"It is very easy to grow a garden - my yard was covered with rocks and boulders so my friends used to joke that it must be cabritus living here as only they could maneuver through those rocks. Gardening is not an expensive hobby but you have to dedicate yourself and put in the required work. It’s a great way for you to exercise and a good form of relaxation. It also gives self satisfaction but most importantly it is the joy of sharing its produce."

When I met Norma Cole somehow we started talking about a fruit tree called 'June Plum' or locally 'Oba'. I asked if she could bring me one, and weeks later out of the blue she remembered!  I said to her, "don't worry I'll bring you a plant" and she replied, "no need, whenever I give seedlings or fruits I get more crop from my trees. The more I give, the more I get."  I found that really struck me - sharing nature’s abundance.

norma

Norma is a wonderful character, vibrant, humorous, classy and down to earth.  She has been on Bonaire for 23 years but grew up in Saint Mary, Jamaica on a farm with a river running through the property where they exported bananas, coffee, cacao and created their fence with pineapple trees. There she learnt the way of the land - they were encouraged as children to replace whatever was taken from the land so they were always re-planting the heads of pineapple, sugarcane, yam, etc. "You take but you give back " she said.  They would watch these plants grow with such excitement and curiosity as children.  We laughed as Norma acted out the playful curiosity they had - checking every hour to see if the plant had grown.

So with this Norma was always connected with nature.  It's visible in her garden.  On entrance it's a beautifully well maintained lawn (Buffalo grass) with rocks and pockets of colour (Bougainvillea, Tuturutu, Plumeria).  She has a fantastic variety of plants which she hasn't paid a cent for!  She was honest with this " I beg, take cuttings, seedlings and steal if need be!"  But she also rescues them and earned the title 'the plant rescuer'.  People bring her plants they want to throw away or that are sick.  So she nurtures them back to health and beyond.  For example she saved some ferns that now reside on her porch and look like they might keep on growing to Rincon.

That may be because she really looks after her plants.  She tends them but also talks to them.  "Hey what's wrong with you?" or when she's frustrated "YOU'RE A BIG WASTE OF SPACE!" and praises them when they are looking fantastic.

ackee

Then she has many fruits trees hidden in the shelter of her house: sugar cane, ackee, bananas, papaya, sweetsop, soursop, guava, mispel, june plum, mango, etc.  She is constantly giving away fruits and plants.  I asked her what her favourite is and she pragmatically replied "Ackee because I can get a meal from it and it’s absolutely delicious".  Not everyone may be familiar with Ackee but it's the national fruit of Jamaica and the traditional dish is "Ackee and Saltfish".  It is a very underrated tree on Bonaire because it grows well here and provides much food as well as attracting bees.  But beware as it is poisonous if picked at the wrong time, the fruits need to open naturally on the tree! Following closely for her is pomegranate because "it is suited to this climate, easy to grow and rich in vitamins and antioxidants".  She even threw out seeds for the birds and they grew in the garden by themselves!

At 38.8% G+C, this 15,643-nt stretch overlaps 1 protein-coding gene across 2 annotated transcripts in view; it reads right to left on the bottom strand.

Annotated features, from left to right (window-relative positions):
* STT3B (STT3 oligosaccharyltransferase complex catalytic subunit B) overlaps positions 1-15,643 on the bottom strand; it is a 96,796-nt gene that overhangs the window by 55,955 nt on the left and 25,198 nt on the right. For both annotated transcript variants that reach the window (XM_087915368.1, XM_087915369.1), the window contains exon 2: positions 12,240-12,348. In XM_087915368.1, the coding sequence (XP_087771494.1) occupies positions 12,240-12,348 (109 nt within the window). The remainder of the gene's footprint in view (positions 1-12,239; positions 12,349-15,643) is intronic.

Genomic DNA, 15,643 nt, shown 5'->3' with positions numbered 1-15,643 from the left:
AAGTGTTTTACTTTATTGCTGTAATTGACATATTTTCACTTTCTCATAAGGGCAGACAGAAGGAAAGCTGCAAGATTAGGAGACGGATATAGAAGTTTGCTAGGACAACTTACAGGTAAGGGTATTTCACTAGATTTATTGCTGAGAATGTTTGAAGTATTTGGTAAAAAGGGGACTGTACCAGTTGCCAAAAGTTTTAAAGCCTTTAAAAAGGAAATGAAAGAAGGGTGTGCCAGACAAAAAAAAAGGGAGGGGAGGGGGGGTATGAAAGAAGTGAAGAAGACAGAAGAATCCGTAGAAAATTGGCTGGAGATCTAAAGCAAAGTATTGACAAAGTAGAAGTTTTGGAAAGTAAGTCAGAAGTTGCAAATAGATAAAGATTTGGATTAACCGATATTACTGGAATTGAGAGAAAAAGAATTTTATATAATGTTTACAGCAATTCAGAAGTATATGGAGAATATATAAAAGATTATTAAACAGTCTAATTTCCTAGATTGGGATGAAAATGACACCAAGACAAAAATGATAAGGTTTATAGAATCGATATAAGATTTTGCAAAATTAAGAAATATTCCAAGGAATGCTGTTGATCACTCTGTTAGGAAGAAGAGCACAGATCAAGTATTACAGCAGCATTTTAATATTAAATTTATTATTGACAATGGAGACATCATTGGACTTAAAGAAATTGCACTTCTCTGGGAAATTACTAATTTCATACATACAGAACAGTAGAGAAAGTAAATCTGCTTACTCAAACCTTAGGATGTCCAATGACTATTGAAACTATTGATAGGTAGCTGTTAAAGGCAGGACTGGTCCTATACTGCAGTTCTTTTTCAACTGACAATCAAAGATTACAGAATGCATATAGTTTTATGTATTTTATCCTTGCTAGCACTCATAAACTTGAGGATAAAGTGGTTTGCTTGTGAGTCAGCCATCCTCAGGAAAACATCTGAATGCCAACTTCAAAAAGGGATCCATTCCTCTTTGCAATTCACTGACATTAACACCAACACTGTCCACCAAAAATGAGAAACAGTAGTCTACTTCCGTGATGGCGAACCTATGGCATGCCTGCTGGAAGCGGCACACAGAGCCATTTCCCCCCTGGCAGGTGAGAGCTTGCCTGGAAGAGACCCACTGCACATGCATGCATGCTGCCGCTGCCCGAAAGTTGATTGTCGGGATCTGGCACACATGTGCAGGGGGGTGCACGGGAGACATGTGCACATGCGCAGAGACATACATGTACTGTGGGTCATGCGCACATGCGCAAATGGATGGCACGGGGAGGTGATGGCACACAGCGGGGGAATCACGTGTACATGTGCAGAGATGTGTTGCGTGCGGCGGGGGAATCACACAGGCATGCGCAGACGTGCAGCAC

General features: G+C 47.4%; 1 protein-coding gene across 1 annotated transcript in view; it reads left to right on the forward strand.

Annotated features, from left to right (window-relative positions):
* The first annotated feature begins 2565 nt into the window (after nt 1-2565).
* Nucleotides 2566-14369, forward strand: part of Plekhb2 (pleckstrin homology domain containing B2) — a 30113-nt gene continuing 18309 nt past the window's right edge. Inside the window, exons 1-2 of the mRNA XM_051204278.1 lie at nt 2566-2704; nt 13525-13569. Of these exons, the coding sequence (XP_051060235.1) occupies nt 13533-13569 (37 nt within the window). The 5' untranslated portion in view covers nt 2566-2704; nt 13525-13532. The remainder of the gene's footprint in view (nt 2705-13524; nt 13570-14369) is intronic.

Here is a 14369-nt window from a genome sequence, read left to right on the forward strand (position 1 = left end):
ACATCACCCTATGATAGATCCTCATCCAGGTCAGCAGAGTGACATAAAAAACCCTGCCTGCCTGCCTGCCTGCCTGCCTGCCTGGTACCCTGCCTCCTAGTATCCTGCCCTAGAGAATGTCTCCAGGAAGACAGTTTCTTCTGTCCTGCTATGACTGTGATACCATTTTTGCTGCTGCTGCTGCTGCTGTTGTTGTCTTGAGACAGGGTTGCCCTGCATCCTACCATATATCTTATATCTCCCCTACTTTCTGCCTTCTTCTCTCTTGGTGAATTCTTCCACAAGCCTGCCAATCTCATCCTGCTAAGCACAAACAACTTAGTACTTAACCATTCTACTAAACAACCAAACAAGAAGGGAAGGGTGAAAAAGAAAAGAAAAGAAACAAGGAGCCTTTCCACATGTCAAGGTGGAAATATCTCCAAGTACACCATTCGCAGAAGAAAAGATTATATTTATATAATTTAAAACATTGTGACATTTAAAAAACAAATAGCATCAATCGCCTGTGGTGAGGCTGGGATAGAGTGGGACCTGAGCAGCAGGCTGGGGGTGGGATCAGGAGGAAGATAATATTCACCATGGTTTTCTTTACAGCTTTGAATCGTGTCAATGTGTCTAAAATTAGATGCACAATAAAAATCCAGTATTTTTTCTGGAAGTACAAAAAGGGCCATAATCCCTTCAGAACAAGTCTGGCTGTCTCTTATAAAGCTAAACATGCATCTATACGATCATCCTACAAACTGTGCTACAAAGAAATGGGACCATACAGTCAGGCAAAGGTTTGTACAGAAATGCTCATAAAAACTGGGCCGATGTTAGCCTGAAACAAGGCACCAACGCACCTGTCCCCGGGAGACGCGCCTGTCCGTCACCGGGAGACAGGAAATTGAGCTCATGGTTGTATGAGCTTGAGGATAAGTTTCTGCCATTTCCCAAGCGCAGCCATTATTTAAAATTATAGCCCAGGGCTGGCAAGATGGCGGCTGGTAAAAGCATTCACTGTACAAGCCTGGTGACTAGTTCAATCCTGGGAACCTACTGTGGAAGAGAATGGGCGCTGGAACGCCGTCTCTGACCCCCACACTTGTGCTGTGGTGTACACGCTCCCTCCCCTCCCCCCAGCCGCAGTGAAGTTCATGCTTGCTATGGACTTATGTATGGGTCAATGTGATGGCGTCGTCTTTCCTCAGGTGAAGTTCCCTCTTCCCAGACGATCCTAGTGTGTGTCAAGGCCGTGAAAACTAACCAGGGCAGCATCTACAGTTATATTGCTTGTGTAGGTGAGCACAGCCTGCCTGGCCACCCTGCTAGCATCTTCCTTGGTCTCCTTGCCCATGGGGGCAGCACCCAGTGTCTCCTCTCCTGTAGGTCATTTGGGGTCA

So enjoy and don't forget to share.

By Clark Heijbroek
www.heijbroek.com

Ackee &  Saltfish Recipe

Ingredients:

1 dozen ackees 

1/2 lb salt-fish (salted cod/bacaloa)

3 table spoon vegetable oil

1 medium tomato, chopped

½ cup sweet pepper (bell pepper) chopped (red, green & yellow mix)

1 small onion, chopped or in rings

2 cloves garlic, minced
1 hot scotch bonnet pepper - diced or jerk seasoning (optional) or black pepper

1 tablespoon butter
1/4 tsp ground pimento (allspice) or a few whole pimento grains
Chopped fresh basil


Method:


Soak salt-fish (bacaloa) in cold water preferably overnight to remove as much salt as possible.  
Place in a pot with enough cold water to cover salt-fish and boil to remove remaining salt. Save some of the salted water for cooking the ackee. If fish is still too salty, wash it again.
Flake cooked saltfish.
Remove ackees from the pods.  Remove the seeds and pink interior, wash and place cleaned ackees in a pan of boiling salted water.
Cover and simmer for about 15 minutes or until tender, do not overcook. Drain and set aside.  
Heat the oil in a frying pan and sauté tomato, sweet pepper, onion, hot pepper, garlic and pimento over medium heat.
Add cooked, flaked salt-fish, butter, chopped basil and sauté for an additional minute.
Add cooked, drained ackee to the sautéed ingredients, and stir lightly.  
Cover the pan and simmer for 5 minutes.
It’s normally served with roasted breadfruit (unavailable here), boiled green bananas, Johnny cakes, yucca as a breakfast item but can accompany any of your favourite starches including yam and potatoes as any meal of the day.
Variation: Add crispy bite sized pieces of bacon in addition to salt-fish.

KOOL KAT (June plum drink)

This is a very refreshing summer drink. Some people like to peel off the skin, but I leave the skin on for added nutrients. 
Ingredients
1 dozen green June Plums, washed and diced, discard seeds
2 Cups of water
Fresh ginger, washed and grated
Sugar or honey according to your taste
Sprig of mint

Method:

Place June plums, water and ginger in a blender and blend until smooth. Strain and mix in sugar to sweeten. Serve over crushed ice and garnish with mint.

Recipes by Norma Cole